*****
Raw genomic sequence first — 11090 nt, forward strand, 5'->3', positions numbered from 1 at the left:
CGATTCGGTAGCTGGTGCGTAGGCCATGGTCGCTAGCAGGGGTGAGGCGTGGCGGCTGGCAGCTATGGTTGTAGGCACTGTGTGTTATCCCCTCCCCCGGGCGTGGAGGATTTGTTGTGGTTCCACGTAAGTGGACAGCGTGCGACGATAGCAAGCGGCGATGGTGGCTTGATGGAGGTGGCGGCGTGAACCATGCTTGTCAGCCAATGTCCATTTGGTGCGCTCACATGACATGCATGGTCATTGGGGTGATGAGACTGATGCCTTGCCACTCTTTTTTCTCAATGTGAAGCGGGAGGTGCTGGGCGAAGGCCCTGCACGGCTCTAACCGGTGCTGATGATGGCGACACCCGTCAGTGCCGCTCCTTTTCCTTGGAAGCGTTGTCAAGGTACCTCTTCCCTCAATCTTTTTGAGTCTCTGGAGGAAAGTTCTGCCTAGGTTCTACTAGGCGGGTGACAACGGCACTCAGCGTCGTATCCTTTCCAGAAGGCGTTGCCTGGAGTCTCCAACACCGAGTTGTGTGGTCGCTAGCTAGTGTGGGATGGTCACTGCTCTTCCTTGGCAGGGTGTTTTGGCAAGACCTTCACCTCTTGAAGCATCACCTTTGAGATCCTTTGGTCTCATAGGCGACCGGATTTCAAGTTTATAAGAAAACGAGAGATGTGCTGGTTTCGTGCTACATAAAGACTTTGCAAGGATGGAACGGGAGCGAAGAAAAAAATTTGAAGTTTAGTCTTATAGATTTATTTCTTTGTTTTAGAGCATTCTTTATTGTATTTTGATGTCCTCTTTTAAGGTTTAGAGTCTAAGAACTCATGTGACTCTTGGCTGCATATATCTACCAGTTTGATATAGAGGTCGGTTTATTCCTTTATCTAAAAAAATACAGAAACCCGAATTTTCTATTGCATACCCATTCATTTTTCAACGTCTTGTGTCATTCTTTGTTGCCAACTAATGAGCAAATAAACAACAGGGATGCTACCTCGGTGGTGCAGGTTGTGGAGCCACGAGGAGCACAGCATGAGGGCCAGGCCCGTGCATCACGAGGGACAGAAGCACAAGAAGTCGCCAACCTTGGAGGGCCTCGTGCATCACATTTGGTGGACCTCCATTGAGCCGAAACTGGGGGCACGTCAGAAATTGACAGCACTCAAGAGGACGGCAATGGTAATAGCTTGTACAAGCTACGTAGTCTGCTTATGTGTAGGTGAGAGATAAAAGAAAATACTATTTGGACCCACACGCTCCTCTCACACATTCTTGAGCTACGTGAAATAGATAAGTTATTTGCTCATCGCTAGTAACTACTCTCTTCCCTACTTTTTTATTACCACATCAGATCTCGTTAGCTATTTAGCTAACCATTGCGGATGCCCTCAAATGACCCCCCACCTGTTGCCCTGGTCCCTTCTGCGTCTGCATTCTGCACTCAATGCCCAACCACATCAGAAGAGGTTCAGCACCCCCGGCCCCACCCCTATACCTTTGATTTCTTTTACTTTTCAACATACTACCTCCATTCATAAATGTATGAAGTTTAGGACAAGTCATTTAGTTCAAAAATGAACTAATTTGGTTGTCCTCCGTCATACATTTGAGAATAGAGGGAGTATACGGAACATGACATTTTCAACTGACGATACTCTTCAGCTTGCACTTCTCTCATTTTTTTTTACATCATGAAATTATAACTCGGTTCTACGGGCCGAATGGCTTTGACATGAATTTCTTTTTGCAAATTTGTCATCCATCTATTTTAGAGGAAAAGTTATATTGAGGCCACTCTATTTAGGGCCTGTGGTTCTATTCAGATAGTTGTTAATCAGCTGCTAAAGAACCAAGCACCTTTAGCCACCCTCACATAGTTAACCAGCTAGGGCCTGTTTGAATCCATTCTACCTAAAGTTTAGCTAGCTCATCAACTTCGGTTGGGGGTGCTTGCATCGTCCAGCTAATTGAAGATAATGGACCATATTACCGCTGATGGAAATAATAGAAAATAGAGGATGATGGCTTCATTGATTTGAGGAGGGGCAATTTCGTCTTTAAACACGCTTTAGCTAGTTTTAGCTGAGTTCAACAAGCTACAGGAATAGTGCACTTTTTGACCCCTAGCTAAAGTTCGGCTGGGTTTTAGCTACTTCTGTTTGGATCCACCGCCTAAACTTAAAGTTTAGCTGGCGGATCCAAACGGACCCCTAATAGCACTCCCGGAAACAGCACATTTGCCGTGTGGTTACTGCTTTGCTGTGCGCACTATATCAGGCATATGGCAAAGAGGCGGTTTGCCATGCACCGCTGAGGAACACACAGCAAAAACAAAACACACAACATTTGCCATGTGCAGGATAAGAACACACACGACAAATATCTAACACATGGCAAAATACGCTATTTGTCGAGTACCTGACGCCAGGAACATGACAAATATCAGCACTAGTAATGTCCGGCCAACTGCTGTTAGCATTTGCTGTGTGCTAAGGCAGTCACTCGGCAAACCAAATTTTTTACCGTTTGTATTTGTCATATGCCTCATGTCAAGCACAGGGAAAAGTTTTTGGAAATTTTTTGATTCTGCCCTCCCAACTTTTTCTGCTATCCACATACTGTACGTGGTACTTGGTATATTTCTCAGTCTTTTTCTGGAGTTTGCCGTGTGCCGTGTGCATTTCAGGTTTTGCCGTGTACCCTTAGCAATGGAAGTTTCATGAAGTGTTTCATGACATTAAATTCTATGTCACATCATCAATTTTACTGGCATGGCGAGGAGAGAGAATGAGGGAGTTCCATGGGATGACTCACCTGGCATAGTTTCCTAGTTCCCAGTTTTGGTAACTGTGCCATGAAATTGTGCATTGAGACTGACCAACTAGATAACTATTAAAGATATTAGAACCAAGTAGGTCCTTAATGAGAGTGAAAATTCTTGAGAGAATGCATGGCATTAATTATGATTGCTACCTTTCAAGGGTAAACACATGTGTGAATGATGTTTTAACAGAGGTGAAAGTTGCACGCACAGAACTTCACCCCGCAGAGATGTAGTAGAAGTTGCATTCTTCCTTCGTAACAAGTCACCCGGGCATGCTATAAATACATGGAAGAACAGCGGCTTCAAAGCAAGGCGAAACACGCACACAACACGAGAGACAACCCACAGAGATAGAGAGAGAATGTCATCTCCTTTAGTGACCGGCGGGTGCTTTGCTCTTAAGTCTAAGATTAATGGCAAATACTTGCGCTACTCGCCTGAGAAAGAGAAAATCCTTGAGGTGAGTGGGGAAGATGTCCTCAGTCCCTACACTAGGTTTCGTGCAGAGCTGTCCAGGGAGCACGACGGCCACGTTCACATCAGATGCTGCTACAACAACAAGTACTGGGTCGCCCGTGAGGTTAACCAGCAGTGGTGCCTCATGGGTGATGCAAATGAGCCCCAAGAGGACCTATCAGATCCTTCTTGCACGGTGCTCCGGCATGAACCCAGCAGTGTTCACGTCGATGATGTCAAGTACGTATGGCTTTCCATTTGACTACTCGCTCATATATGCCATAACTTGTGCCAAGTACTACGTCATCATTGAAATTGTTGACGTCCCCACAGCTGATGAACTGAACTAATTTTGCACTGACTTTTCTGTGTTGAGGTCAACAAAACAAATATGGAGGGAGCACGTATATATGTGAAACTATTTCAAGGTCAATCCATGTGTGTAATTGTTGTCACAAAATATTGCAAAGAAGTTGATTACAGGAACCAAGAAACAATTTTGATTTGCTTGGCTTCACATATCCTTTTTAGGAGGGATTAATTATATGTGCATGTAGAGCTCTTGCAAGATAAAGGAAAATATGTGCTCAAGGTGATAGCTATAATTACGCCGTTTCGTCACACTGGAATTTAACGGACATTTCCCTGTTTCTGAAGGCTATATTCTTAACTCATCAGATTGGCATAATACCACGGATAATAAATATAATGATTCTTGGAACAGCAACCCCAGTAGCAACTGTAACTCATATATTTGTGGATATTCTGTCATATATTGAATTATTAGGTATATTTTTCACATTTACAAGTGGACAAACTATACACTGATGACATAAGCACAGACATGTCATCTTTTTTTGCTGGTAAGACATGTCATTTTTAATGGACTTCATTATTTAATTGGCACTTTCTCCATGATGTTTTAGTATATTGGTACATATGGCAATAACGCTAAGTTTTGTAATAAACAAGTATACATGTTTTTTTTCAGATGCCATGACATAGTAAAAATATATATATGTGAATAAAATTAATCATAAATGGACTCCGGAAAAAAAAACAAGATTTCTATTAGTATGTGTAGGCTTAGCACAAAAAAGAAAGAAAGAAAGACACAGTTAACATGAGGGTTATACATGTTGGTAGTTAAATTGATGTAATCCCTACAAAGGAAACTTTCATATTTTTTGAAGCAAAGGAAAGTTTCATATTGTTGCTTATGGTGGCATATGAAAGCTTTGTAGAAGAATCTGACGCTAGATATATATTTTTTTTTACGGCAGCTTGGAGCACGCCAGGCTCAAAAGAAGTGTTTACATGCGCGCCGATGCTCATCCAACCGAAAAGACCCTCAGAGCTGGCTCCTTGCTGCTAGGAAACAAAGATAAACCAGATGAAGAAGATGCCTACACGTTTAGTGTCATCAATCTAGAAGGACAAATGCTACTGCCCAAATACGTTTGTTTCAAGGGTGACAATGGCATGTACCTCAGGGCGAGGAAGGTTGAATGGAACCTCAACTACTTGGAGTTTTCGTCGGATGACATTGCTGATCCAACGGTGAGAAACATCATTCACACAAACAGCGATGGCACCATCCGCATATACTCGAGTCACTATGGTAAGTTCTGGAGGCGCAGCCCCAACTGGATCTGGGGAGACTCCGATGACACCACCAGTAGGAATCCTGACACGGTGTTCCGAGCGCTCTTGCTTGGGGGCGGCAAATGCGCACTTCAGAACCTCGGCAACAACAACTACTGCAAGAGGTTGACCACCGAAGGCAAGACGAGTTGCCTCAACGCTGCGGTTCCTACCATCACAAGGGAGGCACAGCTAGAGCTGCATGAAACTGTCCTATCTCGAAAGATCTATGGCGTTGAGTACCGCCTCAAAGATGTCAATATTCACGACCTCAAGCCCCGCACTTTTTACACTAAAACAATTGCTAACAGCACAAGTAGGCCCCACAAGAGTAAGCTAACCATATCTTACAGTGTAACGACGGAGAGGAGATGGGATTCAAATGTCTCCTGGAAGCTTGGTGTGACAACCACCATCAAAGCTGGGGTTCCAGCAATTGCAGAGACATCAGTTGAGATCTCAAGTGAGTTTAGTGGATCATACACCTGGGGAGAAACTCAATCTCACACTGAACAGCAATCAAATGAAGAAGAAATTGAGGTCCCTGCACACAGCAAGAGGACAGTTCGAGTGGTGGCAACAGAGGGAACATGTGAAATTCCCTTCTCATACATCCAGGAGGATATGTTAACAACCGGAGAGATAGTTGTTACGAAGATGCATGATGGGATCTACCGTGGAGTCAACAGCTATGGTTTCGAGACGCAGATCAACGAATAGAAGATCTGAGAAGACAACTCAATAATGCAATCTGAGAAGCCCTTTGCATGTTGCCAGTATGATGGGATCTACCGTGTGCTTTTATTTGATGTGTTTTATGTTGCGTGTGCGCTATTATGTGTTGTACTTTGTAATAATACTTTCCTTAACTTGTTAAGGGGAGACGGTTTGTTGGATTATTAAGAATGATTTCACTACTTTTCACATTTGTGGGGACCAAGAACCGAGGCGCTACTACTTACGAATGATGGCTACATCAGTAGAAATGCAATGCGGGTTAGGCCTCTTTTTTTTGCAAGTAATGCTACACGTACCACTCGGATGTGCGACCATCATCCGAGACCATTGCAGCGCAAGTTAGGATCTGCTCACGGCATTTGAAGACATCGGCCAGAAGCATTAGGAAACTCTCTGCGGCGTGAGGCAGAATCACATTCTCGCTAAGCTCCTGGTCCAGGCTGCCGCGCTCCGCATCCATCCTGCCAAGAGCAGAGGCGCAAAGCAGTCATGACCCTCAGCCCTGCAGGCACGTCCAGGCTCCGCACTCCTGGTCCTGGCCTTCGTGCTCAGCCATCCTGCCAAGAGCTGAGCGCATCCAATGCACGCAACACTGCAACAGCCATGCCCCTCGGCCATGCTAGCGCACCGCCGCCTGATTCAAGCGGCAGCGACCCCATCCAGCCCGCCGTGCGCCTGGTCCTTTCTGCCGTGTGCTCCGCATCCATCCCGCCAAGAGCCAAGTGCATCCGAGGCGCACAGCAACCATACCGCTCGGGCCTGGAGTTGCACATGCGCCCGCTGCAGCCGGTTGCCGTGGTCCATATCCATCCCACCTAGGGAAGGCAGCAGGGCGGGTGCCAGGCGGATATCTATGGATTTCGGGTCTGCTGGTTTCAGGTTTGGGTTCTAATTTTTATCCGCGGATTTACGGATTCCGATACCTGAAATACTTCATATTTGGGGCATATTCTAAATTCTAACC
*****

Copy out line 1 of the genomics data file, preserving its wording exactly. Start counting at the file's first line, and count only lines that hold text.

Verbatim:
Raw genomic sequence first — 11090 nt, forward strand, 5'->3', positions numbered from 1 at the left: